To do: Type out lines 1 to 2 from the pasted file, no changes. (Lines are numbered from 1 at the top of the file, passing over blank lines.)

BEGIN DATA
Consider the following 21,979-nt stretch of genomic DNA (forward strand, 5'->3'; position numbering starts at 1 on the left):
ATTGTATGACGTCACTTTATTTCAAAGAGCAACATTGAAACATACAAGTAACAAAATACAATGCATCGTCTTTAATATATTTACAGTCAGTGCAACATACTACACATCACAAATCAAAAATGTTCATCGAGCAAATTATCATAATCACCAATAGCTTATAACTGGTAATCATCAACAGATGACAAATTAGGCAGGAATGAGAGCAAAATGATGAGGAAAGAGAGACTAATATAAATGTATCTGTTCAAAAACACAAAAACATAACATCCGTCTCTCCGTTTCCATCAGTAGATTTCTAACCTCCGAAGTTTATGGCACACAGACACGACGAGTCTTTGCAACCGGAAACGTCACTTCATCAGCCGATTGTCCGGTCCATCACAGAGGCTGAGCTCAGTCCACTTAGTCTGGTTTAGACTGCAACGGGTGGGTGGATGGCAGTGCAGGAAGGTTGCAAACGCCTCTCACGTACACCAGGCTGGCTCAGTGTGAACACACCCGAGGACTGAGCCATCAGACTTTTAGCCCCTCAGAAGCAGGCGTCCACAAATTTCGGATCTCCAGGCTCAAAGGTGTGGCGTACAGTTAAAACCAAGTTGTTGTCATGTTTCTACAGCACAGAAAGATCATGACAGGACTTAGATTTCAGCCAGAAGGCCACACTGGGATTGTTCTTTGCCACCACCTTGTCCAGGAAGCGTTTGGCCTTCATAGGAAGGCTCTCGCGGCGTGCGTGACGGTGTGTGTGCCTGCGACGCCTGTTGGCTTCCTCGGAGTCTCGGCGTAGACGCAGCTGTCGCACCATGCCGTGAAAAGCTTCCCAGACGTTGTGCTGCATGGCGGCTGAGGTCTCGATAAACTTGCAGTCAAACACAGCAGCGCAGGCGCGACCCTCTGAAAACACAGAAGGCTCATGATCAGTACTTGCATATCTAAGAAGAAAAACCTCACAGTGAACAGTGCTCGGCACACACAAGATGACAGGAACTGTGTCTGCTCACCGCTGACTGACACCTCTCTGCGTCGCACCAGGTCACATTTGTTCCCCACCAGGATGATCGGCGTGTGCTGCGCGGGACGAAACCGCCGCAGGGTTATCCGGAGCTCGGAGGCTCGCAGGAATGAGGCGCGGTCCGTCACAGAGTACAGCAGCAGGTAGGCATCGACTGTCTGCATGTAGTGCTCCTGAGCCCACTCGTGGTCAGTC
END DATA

Consider the following 21,979-nt stretch of genomic DNA (forward strand, 5'->3'; position numbering starts at 1 on the left):
ATTGTATGACGTCACTTTATTTCAAAGAGCAACATTGAAACATACAAGTAACAAAATACAATGCATCGTCTTTAATATATTTACAGTCAGTGCAACATACTACACATCACAAATCAAAAATGTTCATCGAGCAAATTATCATAATCACCAATAGCTTATAACTGGTAATCATCAACAGATGACAAATTAGGCAGGAATGAGAGCAAAATGATGAGGAAAGAGAGACTAATATAAATGTATCTGTTCAAAAACACAAAAACATAACATCCGTCTCTCCGTTTCCATCAGTAGATTTCTAACCTCCGAAGTTTATGGCACACAGACACGACGAGTCTTTGCAACCGGAAACGTCACTTCATCAGCCGATTGTCCGGTCCATCACAGAGGCTGAGCTCAGTCCACTTAGTCTGGTTTAGACTGCAACGGGTGGGTGGATGGCAGTGCAGGAAGGTTGCAAACGCCTCTCACGTACACCAGGCTGGCTCAGTGTGAACACACCCGAGGACTGAGCCATCAGACTTTTAGCCCCTCAGAAGCAGGCGTCCACAAATTTCGGATCTCCAGGCTCAAAGGTGTGGCGTACAGTTAAAACCAAGTTGTTGTCATGTTTCTACAGCACAGAAAGATCATGACAGGACTTAGATTTCAGCCAGAAGGCCACACTGGGATTGTTCTTTGCCACCACCTTGTCCAGGAAGCGTTTGGCCTTCATAGGAAGGCTCTCGCGGCGTGCGTGACGGTGTGTGTGCCTGCGACGCCTGTTGGCTTCCTCGGAGTCTCGGCGTAGACGCAGCTGTCGCACCATGCCGTGAAAAGCTTCCCAGACGTTGTGCTGCATGGCGGCTGAGGTCTCGATAAACTTGCAGTCAAACACAGCAGCGCAGGCGCGACCCTCTGAAAACACAGAAGGCTCATGATCAGTACTTGCATATCTAAGAAGAAAAACCTCACAGTGAACAGTGCTCGGCACACACAAGATGACAGGAACTGTGTCTGCTCACCGCTGACTGACACCTCTCTGCGTCGCACCAGGTCACATTTGTTCCCCACCAGGATGATCGGCGTGTGCTGCGCGGGACGAAACCGCCGCAGGGTTATCCGGAGCTCGGAGGCTCGCAGGAATGAGGCGCGGTCCGTCACAGAGTACAGCAGCAGGTAGGCATCGACTGTCTGCATGTAGTGCTCCTGAGCCCACTCGTGGTCAGTC